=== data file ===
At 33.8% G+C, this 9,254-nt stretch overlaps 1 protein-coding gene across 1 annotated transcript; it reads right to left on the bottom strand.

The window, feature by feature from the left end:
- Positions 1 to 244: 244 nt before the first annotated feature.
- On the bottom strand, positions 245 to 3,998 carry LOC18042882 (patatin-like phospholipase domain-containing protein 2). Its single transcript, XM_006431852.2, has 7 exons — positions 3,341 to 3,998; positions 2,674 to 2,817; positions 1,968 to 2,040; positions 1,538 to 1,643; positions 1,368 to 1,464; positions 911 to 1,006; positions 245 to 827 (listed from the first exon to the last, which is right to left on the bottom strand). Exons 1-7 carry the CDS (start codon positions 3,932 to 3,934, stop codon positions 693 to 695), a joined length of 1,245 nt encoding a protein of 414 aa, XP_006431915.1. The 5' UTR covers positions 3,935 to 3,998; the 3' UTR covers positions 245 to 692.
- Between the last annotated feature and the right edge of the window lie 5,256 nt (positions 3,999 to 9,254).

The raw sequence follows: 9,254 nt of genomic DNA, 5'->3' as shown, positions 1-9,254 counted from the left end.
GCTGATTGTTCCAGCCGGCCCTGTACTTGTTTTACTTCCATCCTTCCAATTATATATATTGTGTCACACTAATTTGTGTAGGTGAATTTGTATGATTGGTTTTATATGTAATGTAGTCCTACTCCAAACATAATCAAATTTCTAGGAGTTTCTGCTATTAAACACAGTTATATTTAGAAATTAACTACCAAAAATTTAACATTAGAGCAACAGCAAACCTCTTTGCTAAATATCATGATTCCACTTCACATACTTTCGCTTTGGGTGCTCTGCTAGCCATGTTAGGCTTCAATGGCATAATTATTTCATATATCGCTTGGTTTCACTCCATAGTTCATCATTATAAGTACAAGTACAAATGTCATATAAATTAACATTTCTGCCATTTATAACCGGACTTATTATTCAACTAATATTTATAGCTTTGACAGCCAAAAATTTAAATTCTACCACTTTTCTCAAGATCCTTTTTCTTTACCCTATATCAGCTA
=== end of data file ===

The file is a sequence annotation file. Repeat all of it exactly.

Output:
At 33.8% G+C, this 9,254-nt stretch overlaps 1 protein-coding gene across 1 annotated transcript; it reads right to left on the bottom strand.

The window, feature by feature from the left end:
- Positions 1 to 244: 244 nt before the first annotated feature.
- On the bottom strand, positions 245 to 3,998 carry LOC18042882 (patatin-like phospholipase domain-containing protein 2). Its single transcript, XM_006431852.2, has 7 exons — positions 3,341 to 3,998; positions 2,674 to 2,817; positions 1,968 to 2,040; positions 1,538 to 1,643; positions 1,368 to 1,464; positions 911 to 1,006; positions 245 to 827 (listed from the first exon to the last, which is right to left on the bottom strand). Exons 1-7 carry the CDS (start codon positions 3,932 to 3,934, stop codon positions 693 to 695), a joined length of 1,245 nt encoding a protein of 414 aa, XP_006431915.1. The 5' UTR covers positions 3,935 to 3,998; the 3' UTR covers positions 245 to 692.
- Between the last annotated feature and the right edge of the window lie 5,256 nt (positions 3,999 to 9,254).

The raw sequence follows: 9,254 nt of genomic DNA, 5'->3' as shown, positions 1-9,254 counted from the left end.
GCTGATTGTTCCAGCCGGCCCTGTACTTGTTTTACTTCCATCCTTCCAATTATATATATTGTGTCACACTAATTTGTGTAGGTGAATTTGTATGATTGGTTTTATATGTAATGTAGTCCTACTCCAAACATAATCAAATTTCTAGGAGTTTCTGCTATTAAACACAGTTATATTTAGAAATTAACTACCAAAAATTTAACATTAGAGCAACAGCAAACCTCTTTGCTAAATATCATGATTCCACTTCACATACTTTCGCTTTGGGTGCTCTGCTAGCCATGTTAGGCTTCAATGGCATAATTATTTCATATATCGCTTGGTTTCACTCCATAGTTCATCATTATAAGTACAAGTACAAATGTCATATAAATTAACATTTCTGCCATTTATAACCGGACTTATTATTCAACTAATATTTATAGCTTTGACAGCCAAAAATTTAAATTCTACCACTTTTCTCAAGATCCTTTTTCTTTACCCTATATCAGCTA